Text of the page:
A widely used class of methods for the numerical solution of ordinary differential equations. For the initial-value problem y′ = f(x,y), y(x0) = y0, the general form of the m-stage method is i = 1,2,…,mxn + 1 = xn + h The derivation of suitable parameters aij, bi, and ci requires extremely lengthy algebraic manipulations, except for small values of m.
y′ = f(x,y), y(x0) = y0,
i = 1,2,…,m
xn + 1 = xn + h
Some early examples were developed by Runge and a systematic treatment was initiated by Kutta about 1900. Recently, significant advances have been made in the development of a general theory and in the derivation and implementation of efficient methods incorporating error estimation and control.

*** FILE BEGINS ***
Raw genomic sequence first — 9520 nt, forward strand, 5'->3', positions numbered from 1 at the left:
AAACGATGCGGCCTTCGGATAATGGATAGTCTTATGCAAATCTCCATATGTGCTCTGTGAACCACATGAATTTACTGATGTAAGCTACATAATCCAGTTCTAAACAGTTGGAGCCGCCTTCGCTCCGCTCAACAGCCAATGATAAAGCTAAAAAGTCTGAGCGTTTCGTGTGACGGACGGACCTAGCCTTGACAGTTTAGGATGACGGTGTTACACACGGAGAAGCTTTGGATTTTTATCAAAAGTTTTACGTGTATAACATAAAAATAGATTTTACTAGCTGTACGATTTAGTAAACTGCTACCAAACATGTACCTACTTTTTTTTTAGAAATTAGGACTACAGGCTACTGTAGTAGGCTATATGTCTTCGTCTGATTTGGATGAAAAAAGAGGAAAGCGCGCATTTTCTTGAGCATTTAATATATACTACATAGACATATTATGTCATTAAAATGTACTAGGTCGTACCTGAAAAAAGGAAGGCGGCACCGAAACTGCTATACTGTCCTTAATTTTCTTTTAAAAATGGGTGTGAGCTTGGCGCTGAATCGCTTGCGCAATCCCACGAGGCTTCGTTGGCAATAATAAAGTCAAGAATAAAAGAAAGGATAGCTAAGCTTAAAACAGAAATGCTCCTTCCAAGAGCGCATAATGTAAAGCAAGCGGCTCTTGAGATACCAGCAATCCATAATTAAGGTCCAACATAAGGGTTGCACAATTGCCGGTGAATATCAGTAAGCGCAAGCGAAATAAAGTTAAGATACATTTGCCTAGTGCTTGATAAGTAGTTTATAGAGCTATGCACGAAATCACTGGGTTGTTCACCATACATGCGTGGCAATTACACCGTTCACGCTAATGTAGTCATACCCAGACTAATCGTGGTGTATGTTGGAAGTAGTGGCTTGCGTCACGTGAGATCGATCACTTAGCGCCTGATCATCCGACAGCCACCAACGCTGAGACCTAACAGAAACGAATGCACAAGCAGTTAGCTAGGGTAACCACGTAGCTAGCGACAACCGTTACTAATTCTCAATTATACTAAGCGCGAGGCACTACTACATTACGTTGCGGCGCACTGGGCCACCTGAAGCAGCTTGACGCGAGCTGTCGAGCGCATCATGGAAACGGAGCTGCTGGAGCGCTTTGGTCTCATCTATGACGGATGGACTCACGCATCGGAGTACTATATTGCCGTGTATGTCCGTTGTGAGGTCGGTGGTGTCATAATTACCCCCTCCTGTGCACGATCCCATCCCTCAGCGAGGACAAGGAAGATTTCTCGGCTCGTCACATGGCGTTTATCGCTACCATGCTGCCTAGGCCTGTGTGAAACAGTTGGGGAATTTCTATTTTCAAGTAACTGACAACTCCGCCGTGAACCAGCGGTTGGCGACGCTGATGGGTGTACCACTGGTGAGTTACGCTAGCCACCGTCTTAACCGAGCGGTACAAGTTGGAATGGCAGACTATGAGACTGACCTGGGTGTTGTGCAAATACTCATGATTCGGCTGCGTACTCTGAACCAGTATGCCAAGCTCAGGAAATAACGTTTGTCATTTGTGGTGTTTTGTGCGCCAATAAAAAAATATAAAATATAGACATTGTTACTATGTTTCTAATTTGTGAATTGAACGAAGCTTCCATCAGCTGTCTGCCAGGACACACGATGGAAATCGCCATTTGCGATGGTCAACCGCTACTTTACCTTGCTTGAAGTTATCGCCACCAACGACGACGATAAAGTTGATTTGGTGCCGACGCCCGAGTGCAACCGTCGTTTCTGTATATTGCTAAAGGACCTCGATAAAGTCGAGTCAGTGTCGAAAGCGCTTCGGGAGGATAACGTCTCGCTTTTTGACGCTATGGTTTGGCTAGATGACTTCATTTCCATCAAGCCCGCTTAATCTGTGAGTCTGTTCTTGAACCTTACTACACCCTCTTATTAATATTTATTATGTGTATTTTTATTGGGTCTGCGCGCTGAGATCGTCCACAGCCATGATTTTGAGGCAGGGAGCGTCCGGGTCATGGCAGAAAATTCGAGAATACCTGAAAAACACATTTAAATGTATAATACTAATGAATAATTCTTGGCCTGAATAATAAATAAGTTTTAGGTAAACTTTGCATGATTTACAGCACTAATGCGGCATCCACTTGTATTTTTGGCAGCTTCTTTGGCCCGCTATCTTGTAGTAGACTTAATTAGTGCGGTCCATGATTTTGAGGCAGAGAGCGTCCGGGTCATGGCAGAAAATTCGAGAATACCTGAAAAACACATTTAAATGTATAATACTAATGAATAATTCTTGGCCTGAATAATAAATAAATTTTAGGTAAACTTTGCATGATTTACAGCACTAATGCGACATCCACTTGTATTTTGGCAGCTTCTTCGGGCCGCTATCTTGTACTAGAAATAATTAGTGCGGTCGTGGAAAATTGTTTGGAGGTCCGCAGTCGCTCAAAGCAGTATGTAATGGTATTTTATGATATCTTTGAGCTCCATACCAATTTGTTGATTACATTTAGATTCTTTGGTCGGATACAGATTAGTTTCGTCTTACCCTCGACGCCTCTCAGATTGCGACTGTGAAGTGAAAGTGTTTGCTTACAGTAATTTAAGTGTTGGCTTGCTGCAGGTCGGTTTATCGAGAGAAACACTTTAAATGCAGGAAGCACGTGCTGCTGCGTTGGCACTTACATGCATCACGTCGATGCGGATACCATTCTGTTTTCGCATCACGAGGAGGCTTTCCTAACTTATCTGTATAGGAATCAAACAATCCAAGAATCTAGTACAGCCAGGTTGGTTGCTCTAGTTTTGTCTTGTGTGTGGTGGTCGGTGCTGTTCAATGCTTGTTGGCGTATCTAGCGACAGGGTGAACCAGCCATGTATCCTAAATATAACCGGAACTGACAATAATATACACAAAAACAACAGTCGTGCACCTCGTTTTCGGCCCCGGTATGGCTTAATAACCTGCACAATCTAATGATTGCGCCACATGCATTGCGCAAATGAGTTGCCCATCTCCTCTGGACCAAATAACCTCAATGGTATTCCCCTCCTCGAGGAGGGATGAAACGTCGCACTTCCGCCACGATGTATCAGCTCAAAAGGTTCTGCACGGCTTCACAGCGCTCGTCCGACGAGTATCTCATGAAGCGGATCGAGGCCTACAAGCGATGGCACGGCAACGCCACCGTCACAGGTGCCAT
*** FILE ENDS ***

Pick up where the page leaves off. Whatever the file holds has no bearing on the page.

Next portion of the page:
Except for stiff equations (see ordinary differential equations), explicit methods with aij = 0, j ≥ i are used. These are relatively easy to program and are efficient compared with other methods unless evaluations of f(x,y) are expensive.
with aij = 0, j ≥ i
To be useful for practical problems, the methods should be implemented in a form that allows the stepsize h to vary across the range of integration. Methods for choosing the steps h are based on estimates of the local error. A Runge-Kutta formula should also be derived with a local interpolant that can be used to produce accurate approximations for all values of x, not just at the grid-points xn. This avoids the considerable extra cost caused by artificially restricting the stepsize when dense output is required.